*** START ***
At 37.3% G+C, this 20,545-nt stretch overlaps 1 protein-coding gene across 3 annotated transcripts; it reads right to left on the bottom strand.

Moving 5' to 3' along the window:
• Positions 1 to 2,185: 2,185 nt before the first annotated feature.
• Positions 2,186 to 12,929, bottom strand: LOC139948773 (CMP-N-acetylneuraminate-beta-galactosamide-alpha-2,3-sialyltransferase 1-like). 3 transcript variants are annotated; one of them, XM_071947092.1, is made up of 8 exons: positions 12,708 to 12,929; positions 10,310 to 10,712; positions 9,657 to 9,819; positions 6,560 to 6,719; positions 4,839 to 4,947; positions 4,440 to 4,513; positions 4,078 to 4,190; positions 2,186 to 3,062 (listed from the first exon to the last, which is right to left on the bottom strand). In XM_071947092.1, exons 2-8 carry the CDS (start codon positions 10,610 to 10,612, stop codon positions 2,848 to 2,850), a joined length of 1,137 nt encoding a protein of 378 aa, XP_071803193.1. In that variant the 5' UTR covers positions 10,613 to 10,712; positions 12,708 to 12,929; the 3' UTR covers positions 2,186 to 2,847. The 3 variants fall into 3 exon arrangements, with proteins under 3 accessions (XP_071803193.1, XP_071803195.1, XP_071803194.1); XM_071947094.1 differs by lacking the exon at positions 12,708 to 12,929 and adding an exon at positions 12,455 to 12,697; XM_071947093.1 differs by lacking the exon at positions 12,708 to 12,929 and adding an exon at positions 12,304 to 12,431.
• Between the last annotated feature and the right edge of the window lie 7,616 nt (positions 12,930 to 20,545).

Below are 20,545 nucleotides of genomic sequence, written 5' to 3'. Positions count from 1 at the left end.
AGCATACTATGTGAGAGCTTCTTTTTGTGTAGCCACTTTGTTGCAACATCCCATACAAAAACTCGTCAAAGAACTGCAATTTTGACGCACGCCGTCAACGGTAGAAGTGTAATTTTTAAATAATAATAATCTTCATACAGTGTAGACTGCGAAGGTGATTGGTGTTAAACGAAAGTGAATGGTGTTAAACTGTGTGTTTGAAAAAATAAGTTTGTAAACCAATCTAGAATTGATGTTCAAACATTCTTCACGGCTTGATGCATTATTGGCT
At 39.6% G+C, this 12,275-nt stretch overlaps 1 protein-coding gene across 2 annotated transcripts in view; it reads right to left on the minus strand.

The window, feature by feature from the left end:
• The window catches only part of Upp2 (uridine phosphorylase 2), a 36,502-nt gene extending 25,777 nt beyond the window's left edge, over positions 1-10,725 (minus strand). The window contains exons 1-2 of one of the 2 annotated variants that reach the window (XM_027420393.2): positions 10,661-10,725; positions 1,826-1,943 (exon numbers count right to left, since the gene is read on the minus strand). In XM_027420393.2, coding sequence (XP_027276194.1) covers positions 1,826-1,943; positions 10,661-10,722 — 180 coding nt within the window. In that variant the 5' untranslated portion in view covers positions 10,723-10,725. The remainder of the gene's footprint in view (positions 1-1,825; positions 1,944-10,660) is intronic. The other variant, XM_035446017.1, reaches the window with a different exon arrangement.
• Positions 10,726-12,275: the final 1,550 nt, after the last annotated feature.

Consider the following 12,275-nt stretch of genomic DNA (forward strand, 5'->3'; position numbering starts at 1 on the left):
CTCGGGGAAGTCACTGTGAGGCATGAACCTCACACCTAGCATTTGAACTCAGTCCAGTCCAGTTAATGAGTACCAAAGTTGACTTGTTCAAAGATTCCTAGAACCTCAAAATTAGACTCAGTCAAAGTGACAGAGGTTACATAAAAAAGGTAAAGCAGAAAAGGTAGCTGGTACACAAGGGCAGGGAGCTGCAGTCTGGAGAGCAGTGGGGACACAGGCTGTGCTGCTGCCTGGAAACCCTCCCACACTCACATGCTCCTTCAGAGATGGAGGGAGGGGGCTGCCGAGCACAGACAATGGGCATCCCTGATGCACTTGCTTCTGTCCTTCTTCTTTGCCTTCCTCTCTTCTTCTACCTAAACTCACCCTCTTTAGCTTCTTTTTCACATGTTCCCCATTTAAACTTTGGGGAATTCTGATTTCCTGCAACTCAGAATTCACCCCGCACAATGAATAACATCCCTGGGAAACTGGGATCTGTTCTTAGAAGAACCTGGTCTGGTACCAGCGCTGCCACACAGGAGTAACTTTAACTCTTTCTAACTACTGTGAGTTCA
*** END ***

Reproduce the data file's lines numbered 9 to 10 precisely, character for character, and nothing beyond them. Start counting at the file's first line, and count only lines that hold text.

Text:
The window, feature by feature from the left end:
• The window catches only part of Upp2 (uridine phosphorylase 2), a 36,502-nt gene extending 25,777 nt beyond the window's left edge, over positions 1-10,725 (minus strand). The window contains exons 1-2 of one of the 2 annotated variants that reach the window (XM_027420393.2): positions 10,661-10,725; positions 1,826-1,943 (exon numbers count right to left, since the gene is read on the minus strand). In XM_027420393.2, coding sequence (XP_027276194.1) covers positions 1,826-1,943; positions 10,661-10,722 — 180 coding nt within the window. In that variant the 5' untranslated portion in view covers positions 10,723-10,725. The remainder of the gene's footprint in view (positions 1-1,825; positions 1,944-10,660) is intronic. The other variant, XM_035446017.1, reaches the window with a different exon arrangement.